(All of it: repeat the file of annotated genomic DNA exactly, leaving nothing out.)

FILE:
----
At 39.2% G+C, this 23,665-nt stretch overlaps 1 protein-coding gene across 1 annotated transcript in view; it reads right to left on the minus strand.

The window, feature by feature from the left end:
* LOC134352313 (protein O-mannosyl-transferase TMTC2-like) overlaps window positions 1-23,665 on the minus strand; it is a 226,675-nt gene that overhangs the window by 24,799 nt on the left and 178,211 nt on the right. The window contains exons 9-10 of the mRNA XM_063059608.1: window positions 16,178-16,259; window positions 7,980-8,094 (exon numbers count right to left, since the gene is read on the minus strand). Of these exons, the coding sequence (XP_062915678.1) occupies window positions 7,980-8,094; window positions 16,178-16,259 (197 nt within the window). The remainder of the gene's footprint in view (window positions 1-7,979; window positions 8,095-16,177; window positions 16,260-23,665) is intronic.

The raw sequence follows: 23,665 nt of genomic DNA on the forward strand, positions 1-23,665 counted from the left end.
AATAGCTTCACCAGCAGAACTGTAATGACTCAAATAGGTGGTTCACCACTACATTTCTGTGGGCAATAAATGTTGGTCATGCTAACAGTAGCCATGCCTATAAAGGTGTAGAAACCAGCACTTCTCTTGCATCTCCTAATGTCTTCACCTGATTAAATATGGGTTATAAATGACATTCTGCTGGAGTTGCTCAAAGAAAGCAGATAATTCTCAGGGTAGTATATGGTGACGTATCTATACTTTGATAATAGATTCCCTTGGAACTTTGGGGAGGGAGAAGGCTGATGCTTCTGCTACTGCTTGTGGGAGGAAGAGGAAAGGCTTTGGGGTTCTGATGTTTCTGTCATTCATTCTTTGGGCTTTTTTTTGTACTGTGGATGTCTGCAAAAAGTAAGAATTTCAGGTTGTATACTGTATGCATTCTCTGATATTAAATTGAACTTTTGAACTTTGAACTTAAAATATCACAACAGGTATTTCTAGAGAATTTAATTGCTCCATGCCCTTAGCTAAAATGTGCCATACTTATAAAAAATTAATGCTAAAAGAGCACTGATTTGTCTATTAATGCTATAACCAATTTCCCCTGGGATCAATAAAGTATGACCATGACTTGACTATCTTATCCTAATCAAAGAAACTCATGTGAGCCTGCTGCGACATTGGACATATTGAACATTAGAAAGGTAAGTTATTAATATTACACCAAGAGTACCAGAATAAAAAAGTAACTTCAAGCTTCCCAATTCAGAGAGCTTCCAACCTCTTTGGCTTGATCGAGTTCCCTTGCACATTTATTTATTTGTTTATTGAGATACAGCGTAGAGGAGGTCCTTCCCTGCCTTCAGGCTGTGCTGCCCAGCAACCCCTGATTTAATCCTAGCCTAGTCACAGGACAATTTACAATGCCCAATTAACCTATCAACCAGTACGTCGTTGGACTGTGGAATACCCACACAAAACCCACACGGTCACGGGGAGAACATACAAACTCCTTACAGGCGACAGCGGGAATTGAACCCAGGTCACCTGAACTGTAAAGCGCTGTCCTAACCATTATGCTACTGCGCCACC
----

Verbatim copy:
At 39.2% G+C, this 23,665-nt stretch overlaps 1 protein-coding gene across 1 annotated transcript in view; it reads right to left on the minus strand.

The window, feature by feature from the left end:
* LOC134352313 (protein O-mannosyl-transferase TMTC2-like) overlaps window positions 1-23,665 on the minus strand; it is a 226,675-nt gene that overhangs the window by 24,799 nt on the left and 178,211 nt on the right. The window contains exons 9-10 of the mRNA XM_063059608.1: window positions 16,178-16,259; window positions 7,980-8,094 (exon numbers count right to left, since the gene is read on the minus strand). Of these exons, the coding sequence (XP_062915678.1) occupies window positions 7,980-8,094; window positions 16,178-16,259 (197 nt within the window). The remainder of the gene's footprint in view (window positions 1-7,979; window positions 8,095-16,177; window positions 16,260-23,665) is intronic.

The raw sequence follows: 23,665 nt of genomic DNA on the forward strand, positions 1-23,665 counted from the left end.
AATAGCTTCACCAGCAGAACTGTAATGACTCAAATAGGTGGTTCACCACTACATTTCTGTGGGCAATAAATGTTGGTCATGCTAACAGTAGCCATGCCTATAAAGGTGTAGAAACCAGCACTTCTCTTGCATCTCCTAATGTCTTCACCTGATTAAATATGGGTTATAAATGACATTCTGCTGGAGTTGCTCAAAGAAAGCAGATAATTCTCAGGGTAGTATATGGTGACGTATCTATACTTTGATAATAGATTCCCTTGGAACTTTGGGGAGGGAGAAGGCTGATGCTTCTGCTACTGCTTGTGGGAGGAAGAGGAAAGGCTTTGGGGTTCTGATGTTTCTGTCATTCATTCTTTGGGCTTTTTTTTGTACTGTGGATGTCTGCAAAAAGTAAGAATTTCAGGTTGTATACTGTATGCATTCTCTGATATTAAATTGAACTTTTGAACTTTGAACTTAAAATATCACAACAGGTATTTCTAGAGAATTTAATTGCTCCATGCCCTTAGCTAAAATGTGCCATACTTATAAAAAATTAATGCTAAAAGAGCACTGATTTGTCTATTAATGCTATAACCAATTTCCCCTGGGATCAATAAAGTATGACCATGACTTGACTATCTTATCCTAATCAAAGAAACTCATGTGAGCCTGCTGCGACATTGGACATATTGAACATTAGAAAGGTAAGTTATTAATATTACACCAAGAGTACCAGAATAAAAAAGTAACTTCAAGCTTCCCAATTCAGAGAGCTTCCAACCTCTTTGGCTTGATCGAGTTCCCTTGCACATTTATTTATTTGTTTATTGAGATACAGCGTAGAGGAGGTCCTTCCCTGCCTTCAGGCTGTGCTGCCCAGCAACCCCTGATTTAATCCTAGCCTAGTCACAGGACAATTTACAATGCCCAATTAACCTATCAACCAGTACGTCGTTGGACTGTGGAATACCCACACAAAACCCACACGGTCACGGGGAGAACATACAAACTCCTTACAGGCGACAGCGGGAATTGAACCCAGGTCACCTGAACTGTAAAGCGCTGTCCTAACCATTATGCTACTGCGCCACC